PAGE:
In the first part of this series of articles, an overview of the flow batteries characteristics has been provided, extrapolated from IDTechEx’s recent report “Redox Flow Battery 2020-2030: Forecast, Challenges, Opportunities”. In this second article, a more detailed analysis about the different chemistries will show the main RFB technologies currently available or under development, beginning with the most adopted and investigated Redox Flow Batteries (RFB), the Vanadium Redox Flow Batteries (VRFB).
Initially studied by NASA, and further developed in 1980’s by the research group led by Maria Skyllas-Kazacos at New South Wales in Australia, the Vanadium redox flow battery (VRFB) are today the most studied and manufactured technology within the redox flow battery technology. Besides different type of RFBs, the vanadium technology (and similarly the All-Iron RFB) employs the same electroactive species (vanadium) in both electrolytes, with different oxidation states. The following reactions take place during charge and discharge of VRFBs:
The low round-trip efficiency and the high cost of vanadium (directly affecting the cost of electrolyte) are two of the main VRFBs’ drawbacks. The electrolyte alone accounts for 30% to 40% of the overall technology cost. To reduce the effect of vanadium cost on the overall system, an increasing number of companies started collaborations with vanadium mining companies. The aim of the collaborations is to improve the vanadium electrolyte performances by increasing the vanadium concentration (moles of Vanadium per litre of electrolyte). This would allow reaching the higher energy density of the battery, and the reducing of the cost.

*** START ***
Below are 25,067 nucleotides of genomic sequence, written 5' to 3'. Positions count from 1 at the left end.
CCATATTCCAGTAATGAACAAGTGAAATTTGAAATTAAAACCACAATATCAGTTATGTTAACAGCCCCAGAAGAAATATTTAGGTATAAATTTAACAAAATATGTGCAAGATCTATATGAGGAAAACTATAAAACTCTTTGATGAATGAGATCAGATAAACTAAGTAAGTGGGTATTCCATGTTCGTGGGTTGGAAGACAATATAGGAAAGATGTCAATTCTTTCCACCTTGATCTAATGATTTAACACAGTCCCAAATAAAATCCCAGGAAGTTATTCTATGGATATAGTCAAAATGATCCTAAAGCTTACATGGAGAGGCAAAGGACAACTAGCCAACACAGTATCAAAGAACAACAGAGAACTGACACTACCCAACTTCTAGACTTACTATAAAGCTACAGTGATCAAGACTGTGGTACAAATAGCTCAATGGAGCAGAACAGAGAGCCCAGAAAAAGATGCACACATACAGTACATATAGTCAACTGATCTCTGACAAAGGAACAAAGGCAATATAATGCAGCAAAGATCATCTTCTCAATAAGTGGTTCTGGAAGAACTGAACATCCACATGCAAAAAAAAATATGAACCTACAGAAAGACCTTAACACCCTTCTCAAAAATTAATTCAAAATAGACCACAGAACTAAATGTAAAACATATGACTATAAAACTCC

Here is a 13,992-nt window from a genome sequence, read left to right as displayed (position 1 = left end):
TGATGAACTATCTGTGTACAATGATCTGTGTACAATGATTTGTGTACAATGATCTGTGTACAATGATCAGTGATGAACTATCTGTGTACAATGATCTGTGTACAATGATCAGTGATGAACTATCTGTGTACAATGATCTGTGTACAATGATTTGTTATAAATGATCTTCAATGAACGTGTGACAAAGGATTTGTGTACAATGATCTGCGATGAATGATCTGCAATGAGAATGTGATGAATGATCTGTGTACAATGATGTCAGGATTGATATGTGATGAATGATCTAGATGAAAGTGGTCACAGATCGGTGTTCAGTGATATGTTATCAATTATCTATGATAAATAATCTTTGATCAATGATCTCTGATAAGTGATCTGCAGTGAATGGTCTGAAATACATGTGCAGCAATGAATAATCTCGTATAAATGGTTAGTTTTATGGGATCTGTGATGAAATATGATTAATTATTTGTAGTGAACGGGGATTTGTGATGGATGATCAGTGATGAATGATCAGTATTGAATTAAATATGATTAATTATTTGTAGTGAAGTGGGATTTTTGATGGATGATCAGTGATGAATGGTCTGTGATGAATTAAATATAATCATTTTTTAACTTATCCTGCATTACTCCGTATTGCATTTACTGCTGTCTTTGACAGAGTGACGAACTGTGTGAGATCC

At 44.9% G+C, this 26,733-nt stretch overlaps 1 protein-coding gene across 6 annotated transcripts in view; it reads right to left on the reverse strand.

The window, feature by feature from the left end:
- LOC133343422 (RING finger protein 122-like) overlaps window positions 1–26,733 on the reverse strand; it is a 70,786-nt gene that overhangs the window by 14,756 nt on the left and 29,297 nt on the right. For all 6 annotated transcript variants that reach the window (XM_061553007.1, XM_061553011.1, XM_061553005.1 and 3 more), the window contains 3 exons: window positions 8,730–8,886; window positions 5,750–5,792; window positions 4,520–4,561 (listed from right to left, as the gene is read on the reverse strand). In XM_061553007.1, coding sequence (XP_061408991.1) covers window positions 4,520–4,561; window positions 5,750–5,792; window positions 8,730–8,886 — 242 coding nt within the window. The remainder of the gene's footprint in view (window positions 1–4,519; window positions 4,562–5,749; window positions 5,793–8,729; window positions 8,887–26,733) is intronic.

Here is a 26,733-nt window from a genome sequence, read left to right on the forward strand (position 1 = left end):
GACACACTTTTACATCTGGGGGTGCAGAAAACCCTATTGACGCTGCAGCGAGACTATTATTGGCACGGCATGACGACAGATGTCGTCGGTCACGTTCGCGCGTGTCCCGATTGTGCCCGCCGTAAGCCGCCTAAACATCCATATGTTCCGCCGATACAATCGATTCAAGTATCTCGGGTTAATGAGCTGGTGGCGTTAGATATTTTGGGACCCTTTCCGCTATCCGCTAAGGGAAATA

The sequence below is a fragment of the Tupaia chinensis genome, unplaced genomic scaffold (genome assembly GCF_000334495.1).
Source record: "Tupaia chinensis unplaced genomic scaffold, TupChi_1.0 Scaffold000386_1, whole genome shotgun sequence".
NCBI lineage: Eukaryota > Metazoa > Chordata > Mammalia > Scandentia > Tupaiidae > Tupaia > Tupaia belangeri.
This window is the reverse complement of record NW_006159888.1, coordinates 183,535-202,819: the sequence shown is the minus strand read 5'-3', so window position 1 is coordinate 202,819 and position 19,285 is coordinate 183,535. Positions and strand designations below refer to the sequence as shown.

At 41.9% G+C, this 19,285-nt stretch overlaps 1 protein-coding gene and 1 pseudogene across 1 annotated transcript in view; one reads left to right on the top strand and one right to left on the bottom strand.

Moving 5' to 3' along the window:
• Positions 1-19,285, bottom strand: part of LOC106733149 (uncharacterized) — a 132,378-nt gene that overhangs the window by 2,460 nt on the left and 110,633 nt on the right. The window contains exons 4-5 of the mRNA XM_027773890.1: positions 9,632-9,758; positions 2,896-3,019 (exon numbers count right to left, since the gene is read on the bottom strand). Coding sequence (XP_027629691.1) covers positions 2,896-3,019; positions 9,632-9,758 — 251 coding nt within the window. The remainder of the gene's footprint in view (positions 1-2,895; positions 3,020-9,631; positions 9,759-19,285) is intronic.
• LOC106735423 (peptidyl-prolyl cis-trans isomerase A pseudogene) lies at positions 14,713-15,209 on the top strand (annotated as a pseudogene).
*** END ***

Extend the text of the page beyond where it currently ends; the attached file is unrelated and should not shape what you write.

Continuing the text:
According to the investigation conducted by IDTechEx, it was clear that some mining companies themself are interested in the VRFB technology. This is the case for the South African mining company Bushveld Minerals. Bushveld Minerals is in fact actively promoting the adoption of vanadium flow battery all over Africa. Outside of the African countries, Bushveld backed the merge between two VRFBs manufacturers (the English redT and the American Avalon Battery), and in 2019 announced to acquired a consistent share of Enerox-CellCube, previously known as Gildemeister AG.
Although the Vanadium technology dominated the flow battery scenario, over the last years a growing number of other redox flow batteries are populating the market.